"Experiencing a change of aspect is characterized by our recognition that something has altered and nothing has altered." —from Fat Wednesday
In Fat Wednesday, John Verdi probes how the inexplicable connections of words can help us understand the ever-changing connections of things that we actually see in everyday experience. In his preface he writes, "I explore two related concepts: aspect-seeing and experiencing the meaning of a word."
Verdi considers how our experience of seeing aspects, wherever they appear, helps us imagine possible meanings for philosophy's opening question: "What is there?" He illuminates Ludwig Wittgenstein's ideas on language and perception while challenging readers to think through for themselves the different ways in which we see.
A major influence in the development of analytic philosophy, Ludwig Wittgenstein (1889—1951) was a leading thinker in the study of logic, the philosophy of mathematics, the philosophy of mind, and the philosophy of language. Bertrand Russell described him as "the most perfect example I have ever known of genius as traditionally conceived, passionate, profound, intense, and dominating."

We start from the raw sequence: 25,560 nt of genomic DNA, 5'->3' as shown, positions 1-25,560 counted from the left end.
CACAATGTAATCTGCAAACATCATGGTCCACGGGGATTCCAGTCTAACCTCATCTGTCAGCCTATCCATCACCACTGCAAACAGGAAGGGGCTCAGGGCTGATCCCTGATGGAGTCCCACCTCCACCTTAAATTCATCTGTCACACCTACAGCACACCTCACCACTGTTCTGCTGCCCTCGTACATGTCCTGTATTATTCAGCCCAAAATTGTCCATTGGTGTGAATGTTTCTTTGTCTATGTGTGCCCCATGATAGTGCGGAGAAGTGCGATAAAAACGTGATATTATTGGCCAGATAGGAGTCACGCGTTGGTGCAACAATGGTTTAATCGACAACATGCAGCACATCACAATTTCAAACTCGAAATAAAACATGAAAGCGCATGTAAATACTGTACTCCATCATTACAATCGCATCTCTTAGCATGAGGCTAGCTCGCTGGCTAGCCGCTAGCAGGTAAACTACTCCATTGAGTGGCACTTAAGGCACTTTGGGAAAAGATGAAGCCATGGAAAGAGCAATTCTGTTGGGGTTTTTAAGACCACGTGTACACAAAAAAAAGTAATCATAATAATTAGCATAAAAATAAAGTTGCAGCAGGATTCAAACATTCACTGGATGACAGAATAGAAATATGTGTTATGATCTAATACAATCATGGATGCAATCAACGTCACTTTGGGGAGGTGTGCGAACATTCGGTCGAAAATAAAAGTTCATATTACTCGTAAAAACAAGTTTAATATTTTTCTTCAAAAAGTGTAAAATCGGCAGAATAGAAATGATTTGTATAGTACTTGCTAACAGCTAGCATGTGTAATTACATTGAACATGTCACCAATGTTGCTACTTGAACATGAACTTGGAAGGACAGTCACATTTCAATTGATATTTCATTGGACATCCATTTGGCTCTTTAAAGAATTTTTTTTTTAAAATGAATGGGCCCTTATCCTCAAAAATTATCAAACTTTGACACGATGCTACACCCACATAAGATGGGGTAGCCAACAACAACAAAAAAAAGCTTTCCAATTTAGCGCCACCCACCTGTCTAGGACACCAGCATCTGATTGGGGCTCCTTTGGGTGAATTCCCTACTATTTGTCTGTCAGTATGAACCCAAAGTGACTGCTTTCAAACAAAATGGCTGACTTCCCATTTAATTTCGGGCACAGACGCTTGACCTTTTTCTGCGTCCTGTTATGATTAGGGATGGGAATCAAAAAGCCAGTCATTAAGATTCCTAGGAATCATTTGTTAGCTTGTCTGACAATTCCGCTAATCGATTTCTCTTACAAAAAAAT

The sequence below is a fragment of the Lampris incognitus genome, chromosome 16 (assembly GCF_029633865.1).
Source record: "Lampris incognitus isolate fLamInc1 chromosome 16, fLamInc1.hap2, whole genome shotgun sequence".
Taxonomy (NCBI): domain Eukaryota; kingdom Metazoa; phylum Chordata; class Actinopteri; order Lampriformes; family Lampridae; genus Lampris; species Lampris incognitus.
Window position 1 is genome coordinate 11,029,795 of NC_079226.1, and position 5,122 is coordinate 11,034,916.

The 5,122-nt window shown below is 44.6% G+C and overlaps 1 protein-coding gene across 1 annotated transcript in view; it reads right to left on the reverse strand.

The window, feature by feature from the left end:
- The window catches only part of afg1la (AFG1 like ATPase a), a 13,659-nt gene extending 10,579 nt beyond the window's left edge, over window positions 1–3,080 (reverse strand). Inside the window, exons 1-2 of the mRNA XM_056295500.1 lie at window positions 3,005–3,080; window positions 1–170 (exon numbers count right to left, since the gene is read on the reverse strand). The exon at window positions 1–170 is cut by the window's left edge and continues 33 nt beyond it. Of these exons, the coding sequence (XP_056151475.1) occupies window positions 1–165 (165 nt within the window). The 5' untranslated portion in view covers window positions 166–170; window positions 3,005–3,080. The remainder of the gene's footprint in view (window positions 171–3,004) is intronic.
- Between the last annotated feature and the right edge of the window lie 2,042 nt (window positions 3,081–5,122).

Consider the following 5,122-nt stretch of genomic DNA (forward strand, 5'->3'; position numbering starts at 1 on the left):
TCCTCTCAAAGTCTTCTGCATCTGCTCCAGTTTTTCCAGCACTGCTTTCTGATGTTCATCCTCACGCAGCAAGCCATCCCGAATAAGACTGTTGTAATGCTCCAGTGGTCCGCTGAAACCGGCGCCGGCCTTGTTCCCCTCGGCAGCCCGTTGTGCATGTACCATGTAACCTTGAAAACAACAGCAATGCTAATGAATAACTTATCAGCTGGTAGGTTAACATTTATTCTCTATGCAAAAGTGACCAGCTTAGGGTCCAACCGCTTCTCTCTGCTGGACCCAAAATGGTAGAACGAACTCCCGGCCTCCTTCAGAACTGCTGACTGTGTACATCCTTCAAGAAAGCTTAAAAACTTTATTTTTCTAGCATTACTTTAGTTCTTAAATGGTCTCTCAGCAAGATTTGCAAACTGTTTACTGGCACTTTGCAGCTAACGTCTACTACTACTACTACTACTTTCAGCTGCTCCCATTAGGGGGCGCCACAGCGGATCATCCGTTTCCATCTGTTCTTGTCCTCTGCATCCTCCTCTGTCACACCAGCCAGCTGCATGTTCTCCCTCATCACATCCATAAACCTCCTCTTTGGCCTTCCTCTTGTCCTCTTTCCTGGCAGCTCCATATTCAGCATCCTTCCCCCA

"A representational painting is essentially ambiguous: it is both paint on canvas and a representation of people and objects. We are not fooled by the painting; we see that it is both paint and picture. We take an interest in it because we take an interest in aspects." —from Fat Wednesday
John Verdi has taught at St. John's College in Annapolis and Santa Fe since 1975. His areas of special interest have included the writings of Wittgenstein and Nietzsche, the foundations of mathematics, and the common ground between psychology and philosophy.